NB rounds up some recent news and developments in the eye health research and medical world
Corneal dystrophies can lead to severe sight loss or blindness. Posterior polymorphous corneal dystrophy (PPCD) is a rare form of corneal dystrophy which affects the endothelium, a layer of cells that line the back of the cornea. Until now, the genetic faults of PPCD have been mostly unknown.
The genetic cause of PPCD has been discovered by a team of researchers through new techniques in the sequencing of the human genome. They located a new PPCD gene and changes in the DNA sequence that affect a gene called GRHL2. This gene is not expected to be expressed in the corneal endothelium, but the researchers have shown that DNA changes cause the gene to be expressed inappropriately in the corneal endothelial cells.
Professor Alison Hardcastle, a member of the research team said: “This study is not only important for understanding what is required for a healthy cornea and how it is faulty in disease, but also represents an important advance in human genetics, enhancing our understanding of the ‘non-coding’ regions of the human genome that dictate where, and when, a gene should be switched on or off.”
Full details of this research can be found in The American Journal of Human Genetics.
People with diabetes are twice as likely to develop cataract when compared to people who do not have the condition, according to a new study.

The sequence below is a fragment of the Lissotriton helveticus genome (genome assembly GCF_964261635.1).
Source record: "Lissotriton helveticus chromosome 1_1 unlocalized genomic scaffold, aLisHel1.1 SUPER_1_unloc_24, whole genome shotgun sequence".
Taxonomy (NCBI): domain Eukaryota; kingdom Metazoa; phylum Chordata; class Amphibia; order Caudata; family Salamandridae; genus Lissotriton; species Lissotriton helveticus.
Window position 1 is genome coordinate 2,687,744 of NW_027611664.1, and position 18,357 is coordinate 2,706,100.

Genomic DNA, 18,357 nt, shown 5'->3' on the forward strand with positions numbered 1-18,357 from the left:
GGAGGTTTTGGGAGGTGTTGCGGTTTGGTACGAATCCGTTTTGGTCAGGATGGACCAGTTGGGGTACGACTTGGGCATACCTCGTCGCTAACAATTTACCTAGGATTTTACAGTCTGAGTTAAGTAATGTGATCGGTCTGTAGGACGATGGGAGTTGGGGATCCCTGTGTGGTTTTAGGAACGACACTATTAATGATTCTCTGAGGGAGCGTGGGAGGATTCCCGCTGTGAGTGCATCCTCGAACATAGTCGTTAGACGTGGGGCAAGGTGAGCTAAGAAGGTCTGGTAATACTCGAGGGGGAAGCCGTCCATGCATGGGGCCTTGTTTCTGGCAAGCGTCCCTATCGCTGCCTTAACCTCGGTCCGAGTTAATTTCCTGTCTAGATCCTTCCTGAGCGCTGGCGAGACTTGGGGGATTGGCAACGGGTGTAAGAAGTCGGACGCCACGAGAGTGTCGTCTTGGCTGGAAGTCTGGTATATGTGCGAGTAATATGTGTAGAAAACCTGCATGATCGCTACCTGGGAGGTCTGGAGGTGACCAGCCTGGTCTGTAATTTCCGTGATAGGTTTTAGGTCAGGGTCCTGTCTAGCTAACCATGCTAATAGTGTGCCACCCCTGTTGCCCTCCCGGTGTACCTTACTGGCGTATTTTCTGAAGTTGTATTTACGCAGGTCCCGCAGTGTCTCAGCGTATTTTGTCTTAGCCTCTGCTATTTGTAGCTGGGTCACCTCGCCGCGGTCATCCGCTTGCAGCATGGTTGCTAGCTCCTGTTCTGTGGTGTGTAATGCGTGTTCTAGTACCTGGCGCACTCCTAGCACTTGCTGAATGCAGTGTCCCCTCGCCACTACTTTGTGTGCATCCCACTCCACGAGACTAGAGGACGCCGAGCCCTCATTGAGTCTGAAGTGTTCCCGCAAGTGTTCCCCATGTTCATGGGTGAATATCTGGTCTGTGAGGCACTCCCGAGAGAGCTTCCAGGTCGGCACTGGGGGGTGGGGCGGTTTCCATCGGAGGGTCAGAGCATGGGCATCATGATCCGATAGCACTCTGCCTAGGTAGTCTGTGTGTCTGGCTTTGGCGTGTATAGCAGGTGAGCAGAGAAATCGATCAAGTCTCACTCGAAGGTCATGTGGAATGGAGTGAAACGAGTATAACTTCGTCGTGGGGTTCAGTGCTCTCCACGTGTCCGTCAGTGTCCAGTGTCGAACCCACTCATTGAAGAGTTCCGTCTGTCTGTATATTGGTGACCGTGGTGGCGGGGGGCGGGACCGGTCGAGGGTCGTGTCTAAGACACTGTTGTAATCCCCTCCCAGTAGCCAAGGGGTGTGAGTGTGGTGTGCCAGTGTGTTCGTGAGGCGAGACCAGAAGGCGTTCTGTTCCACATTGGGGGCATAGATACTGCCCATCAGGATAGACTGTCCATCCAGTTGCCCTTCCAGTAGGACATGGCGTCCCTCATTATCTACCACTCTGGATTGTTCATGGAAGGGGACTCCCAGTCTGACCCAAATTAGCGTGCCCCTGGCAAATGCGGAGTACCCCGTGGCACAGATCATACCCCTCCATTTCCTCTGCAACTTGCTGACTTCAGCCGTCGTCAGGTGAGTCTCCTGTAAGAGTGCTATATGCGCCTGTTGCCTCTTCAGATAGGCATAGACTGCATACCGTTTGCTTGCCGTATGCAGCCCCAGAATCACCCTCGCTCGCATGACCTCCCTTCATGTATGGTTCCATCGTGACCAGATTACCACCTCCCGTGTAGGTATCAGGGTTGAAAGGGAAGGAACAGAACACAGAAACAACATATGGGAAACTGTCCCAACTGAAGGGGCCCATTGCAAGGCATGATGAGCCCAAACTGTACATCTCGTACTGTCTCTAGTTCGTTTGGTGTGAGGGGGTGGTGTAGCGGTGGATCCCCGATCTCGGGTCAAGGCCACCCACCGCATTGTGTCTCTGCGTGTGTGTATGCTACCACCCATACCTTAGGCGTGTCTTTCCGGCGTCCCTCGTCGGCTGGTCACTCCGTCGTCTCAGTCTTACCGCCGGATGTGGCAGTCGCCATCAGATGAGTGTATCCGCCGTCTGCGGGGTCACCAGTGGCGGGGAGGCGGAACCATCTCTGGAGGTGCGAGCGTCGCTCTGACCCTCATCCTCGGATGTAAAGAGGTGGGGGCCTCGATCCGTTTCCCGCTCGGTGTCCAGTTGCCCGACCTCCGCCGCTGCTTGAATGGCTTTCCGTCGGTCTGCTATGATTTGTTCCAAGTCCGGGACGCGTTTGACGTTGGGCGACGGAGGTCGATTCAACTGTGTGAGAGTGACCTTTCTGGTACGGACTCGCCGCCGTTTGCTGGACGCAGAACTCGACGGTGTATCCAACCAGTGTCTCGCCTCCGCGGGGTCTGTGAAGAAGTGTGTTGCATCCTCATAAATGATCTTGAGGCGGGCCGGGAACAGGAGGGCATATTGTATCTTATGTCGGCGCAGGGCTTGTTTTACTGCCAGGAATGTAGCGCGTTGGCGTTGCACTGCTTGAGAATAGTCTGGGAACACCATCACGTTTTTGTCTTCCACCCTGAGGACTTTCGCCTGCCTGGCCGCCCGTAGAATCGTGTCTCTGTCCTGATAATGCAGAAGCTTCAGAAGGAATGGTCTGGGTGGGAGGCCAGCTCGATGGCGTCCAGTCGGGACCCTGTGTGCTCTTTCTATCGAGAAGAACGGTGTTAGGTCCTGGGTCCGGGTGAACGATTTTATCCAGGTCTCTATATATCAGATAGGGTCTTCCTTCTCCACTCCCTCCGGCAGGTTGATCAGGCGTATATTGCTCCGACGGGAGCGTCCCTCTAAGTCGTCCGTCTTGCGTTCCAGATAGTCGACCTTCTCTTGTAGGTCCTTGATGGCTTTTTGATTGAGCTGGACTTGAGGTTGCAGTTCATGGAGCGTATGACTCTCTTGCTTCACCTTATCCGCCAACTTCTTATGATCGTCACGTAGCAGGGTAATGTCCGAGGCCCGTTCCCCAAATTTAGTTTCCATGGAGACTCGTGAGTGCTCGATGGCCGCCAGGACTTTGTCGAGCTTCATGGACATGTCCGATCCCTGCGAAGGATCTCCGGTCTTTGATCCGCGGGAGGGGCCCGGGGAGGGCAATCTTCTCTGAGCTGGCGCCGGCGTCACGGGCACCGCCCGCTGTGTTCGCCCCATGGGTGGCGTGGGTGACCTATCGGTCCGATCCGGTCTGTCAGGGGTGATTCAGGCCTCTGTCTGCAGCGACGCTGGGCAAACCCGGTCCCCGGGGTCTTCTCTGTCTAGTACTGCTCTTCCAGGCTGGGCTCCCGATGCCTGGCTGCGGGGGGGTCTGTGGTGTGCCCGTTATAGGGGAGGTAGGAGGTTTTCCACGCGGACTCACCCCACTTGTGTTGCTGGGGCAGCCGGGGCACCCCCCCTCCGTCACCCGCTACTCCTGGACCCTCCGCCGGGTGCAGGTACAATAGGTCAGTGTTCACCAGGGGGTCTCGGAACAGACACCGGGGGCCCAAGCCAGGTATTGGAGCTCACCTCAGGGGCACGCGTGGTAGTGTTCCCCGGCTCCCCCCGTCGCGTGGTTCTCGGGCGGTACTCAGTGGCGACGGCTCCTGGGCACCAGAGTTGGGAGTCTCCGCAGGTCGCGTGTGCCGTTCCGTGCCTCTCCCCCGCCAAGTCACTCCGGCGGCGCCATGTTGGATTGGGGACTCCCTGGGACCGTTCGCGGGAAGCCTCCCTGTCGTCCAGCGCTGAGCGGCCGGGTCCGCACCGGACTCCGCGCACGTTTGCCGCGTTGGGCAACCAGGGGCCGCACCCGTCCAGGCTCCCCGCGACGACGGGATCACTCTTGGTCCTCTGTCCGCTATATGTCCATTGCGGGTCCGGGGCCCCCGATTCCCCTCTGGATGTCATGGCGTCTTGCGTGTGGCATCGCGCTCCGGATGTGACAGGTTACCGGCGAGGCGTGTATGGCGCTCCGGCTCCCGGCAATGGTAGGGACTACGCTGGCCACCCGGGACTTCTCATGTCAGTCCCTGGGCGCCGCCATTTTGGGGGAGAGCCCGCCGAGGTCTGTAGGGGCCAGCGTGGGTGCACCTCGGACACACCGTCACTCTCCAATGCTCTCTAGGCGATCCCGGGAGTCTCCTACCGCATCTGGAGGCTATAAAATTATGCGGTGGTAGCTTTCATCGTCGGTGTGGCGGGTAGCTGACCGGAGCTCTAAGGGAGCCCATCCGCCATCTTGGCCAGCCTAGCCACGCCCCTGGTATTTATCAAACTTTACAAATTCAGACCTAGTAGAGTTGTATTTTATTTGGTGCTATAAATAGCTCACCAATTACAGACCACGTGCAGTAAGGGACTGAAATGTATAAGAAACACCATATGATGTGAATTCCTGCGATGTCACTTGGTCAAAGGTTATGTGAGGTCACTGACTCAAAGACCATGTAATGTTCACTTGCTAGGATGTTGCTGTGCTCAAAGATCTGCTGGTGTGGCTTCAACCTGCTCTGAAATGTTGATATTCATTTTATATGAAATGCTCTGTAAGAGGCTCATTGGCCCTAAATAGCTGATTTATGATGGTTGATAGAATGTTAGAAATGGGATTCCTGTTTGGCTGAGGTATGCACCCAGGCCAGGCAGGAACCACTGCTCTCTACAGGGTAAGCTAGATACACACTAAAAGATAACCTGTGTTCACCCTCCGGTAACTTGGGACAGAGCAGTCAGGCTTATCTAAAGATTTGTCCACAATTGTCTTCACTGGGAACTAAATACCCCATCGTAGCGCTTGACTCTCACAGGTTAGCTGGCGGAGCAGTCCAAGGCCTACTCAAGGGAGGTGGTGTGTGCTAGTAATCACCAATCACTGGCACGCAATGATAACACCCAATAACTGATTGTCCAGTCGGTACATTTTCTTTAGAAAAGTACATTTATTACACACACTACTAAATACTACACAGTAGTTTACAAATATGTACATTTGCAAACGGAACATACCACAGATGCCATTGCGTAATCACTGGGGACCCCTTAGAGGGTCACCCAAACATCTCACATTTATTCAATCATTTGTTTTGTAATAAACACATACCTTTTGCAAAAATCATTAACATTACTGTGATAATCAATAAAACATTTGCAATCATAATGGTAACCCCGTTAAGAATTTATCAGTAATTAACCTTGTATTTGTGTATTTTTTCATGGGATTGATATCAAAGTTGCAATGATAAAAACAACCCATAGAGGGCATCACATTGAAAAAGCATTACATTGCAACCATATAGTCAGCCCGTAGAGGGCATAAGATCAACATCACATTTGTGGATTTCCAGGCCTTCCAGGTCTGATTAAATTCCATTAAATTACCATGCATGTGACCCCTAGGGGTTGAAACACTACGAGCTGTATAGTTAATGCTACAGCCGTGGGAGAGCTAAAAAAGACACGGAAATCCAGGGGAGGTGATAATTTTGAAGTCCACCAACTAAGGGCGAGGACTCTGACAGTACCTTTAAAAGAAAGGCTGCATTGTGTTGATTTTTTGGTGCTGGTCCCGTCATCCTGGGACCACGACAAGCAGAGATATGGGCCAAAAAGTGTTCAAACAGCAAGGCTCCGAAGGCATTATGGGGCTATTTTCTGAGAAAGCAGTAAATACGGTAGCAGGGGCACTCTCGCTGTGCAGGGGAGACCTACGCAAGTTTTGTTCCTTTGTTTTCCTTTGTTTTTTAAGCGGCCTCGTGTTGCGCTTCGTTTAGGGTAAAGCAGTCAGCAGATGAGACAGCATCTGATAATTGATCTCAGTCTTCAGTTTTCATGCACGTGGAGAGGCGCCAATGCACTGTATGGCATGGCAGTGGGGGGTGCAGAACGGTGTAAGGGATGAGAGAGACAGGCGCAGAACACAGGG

Researchers analysed the medical records of more than 56,000 UK-based patients with diabetes aged 40 or over, and found that cataract was diagnosed at an overall rate of 20.4 per 1,000 people. The rate in the general population is 10.8 per 1,000.
Patients with diabetes aged between 45 and 49 were 4.6 times more likely to develop cataracts, and those with diabetes aged between 50 and 54 were 5.7 times more at risk than their healthy counterparts.
A co-author of the study, Rupert Bourne, Professor of Ophthalmology at Anglia Ruskin University’s Vision and Eye Research Unit, said: "This is only the second such report on cataract incidence in the UK's diabetic patients since the 1980s and it further emphasises the importance of the NHS Diabetic Eye Screening programme in early identification and treatment of diabetic eye disease to prevent sight loss.”
The NHS Improvement national patient safety team have informed the Royal College of Ophthalmologists (RCOphth) of the continued trend of detachment of cannulas during ophthalmic surgery, which can result in damage to the globe of the eye and visual impairment.
There are a number of steps that surgical staff can take to prevent detachment, including using luer lock syringes, having both the surgeon and scrub nurse check that the cannula and syringe are securely connected before use, priming the cannula/syringe to remove any air space and angling the cannula away from the posterior segment of the patient’s eye.
Full details on preventative safety steps are on the RCOphth’s website.